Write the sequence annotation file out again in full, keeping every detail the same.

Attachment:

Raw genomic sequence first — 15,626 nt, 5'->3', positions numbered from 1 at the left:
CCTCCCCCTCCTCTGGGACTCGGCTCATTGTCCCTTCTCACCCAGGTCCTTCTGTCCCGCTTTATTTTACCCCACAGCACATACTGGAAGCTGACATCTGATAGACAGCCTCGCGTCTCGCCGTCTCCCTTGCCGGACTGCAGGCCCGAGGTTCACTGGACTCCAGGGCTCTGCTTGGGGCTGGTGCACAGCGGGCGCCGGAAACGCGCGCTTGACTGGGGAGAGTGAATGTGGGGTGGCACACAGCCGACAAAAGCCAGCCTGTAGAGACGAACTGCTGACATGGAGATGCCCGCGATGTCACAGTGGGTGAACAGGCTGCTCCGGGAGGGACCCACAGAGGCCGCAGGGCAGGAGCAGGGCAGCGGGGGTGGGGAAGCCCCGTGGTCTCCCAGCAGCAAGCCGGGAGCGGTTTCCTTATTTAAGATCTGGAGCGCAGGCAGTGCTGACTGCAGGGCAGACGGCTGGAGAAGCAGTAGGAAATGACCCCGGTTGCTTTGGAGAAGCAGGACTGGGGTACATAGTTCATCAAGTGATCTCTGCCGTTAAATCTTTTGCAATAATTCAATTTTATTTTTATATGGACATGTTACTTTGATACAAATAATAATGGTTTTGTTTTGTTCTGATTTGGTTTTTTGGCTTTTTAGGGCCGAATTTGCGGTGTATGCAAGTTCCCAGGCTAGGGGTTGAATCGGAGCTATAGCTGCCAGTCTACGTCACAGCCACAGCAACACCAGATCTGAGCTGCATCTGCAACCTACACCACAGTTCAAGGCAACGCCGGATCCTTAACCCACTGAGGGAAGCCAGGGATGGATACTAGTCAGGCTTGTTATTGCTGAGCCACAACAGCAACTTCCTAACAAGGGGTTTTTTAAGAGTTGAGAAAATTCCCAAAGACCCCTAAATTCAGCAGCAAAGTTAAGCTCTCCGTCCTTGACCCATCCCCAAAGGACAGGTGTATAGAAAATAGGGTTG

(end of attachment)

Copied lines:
Raw genomic sequence first — 15,626 nt, 5'->3', positions numbered from 1 at the left:
CCTCCCCCTCCTCTGGGACTCGGCTCATTGTCCCTTCTCACCCAGGTCCTTCTGTCCCGCTTTATTTTACCCCACAGCACATACTGGAAGCTGACATCTGATAGACAGCCTCGCGTCTCGCCGTCTCCCTTGCCGGACTGCAGGCCCGAGGTTCACTGGACTCCAGGGCTCTGCTTGGGGCTGGTGCACAGCGGGCGCCGGAAACGCGCGCTTGACTGGGGAGAGTGAATGTGGGGTGGCACACAGCCGACAAAAGCCAGCCTGTAGAGACGAACTGCTGACATGGAGATGCCCGCGATGTCACAGTGGGTGAACAGGCTGCTCCGGGAGGGACCCACAGAGGCCGCAGGGCAGGAGCAGGGCAGCGGGGGTGGGGAAGCCCCGTGGTCTCCCAGCAGCAAGCCGGGAGCGGTTTCCTTATTTAAGATCTGGAGCGCAGGCAGTGCTGACTGCAGGGCAGACGGCTGGAGAAGCAGTAGGAAATGACCCCGGTTGCTTTGGAGAAGCAGGACTGGGGTACATAGTTCATCAAGTGATCTCTGCCGTTAAATCTTTTGCAATAATTCAATTTTATTTTTATATGGACATGTTACTTTGATACAAATAATAATGGTTTTGTTTTGTTCTGATTTGGTTTTTTGGCTTTTTAGGGCCGAATTTGCGGTGTATGCAAGTTCCCAGGCTAGGGGTTGAATCGGAGCTATAGCTGCCAGTCTACGTCACAGCCACAGCAACACCAGATCTGAGCTGCATCTGCAACCTACACCACAGTTCAAGGCAACGCCGGATCCTTAACCCACTGAGGGAAGCCAGGGATGGATACTAGTCAGGCTTGTTATTGCTGAGCCACAACAGCAACTTCCTAACAAGGGGTTTTTTAAGAGTTGAGAAAATTCCCAAAGACCCCTAAATTCAGCAGCAAAGTTAAGCTCTCCGTCCTTGACCCATCCCCAAAGGACAGGTGTATAGAAAATAGGGTTG